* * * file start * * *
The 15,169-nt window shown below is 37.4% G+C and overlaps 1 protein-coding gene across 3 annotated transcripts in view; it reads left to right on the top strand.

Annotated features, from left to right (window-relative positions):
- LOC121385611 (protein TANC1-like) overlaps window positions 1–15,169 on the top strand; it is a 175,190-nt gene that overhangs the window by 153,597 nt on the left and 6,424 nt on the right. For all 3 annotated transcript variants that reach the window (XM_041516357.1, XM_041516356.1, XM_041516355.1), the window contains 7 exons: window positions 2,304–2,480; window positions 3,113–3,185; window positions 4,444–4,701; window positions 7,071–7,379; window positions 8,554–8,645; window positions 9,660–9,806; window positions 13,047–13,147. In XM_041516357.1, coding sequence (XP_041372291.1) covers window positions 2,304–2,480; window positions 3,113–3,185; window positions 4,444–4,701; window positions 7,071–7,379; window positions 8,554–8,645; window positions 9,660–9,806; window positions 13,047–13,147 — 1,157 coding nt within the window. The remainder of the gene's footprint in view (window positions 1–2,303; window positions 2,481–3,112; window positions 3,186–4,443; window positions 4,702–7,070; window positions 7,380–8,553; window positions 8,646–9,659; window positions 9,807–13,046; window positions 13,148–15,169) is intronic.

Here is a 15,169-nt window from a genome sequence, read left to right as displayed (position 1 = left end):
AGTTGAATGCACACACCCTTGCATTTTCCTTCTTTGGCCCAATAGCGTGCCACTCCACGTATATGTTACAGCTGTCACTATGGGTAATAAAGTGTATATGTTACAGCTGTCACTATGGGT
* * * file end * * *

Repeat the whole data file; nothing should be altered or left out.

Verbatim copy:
The 15,169-nt window shown below is 37.4% G+C and overlaps 1 protein-coding gene across 3 annotated transcripts in view; it reads left to right on the top strand.

Annotated features, from left to right (window-relative positions):
- LOC121385611 (protein TANC1-like) overlaps window positions 1–15,169 on the top strand; it is a 175,190-nt gene that overhangs the window by 153,597 nt on the left and 6,424 nt on the right. For all 3 annotated transcript variants that reach the window (XM_041516357.1, XM_041516356.1, XM_041516355.1), the window contains 7 exons: window positions 2,304–2,480; window positions 3,113–3,185; window positions 4,444–4,701; window positions 7,071–7,379; window positions 8,554–8,645; window positions 9,660–9,806; window positions 13,047–13,147. In XM_041516357.1, coding sequence (XP_041372291.1) covers window positions 2,304–2,480; window positions 3,113–3,185; window positions 4,444–4,701; window positions 7,071–7,379; window positions 8,554–8,645; window positions 9,660–9,806; window positions 13,047–13,147 — 1,157 coding nt within the window. The remainder of the gene's footprint in view (window positions 1–2,303; window positions 2,481–3,112; window positions 3,186–4,443; window positions 4,702–7,070; window positions 7,380–8,553; window positions 8,646–9,659; window positions 9,807–13,046; window positions 13,148–15,169) is intronic.

Here is a 15,169-nt window from a genome sequence, read left to right as displayed (position 1 = left end):
AGTTGAATGCACACACCCTTGCATTTTCCTTCTTTGGCCCAATAGCGTGCCACTCCACGTATATGTTACAGCTGTCACTATGGGTAATAAAGTGTATATGTTACAGCTGTCACTATGGGT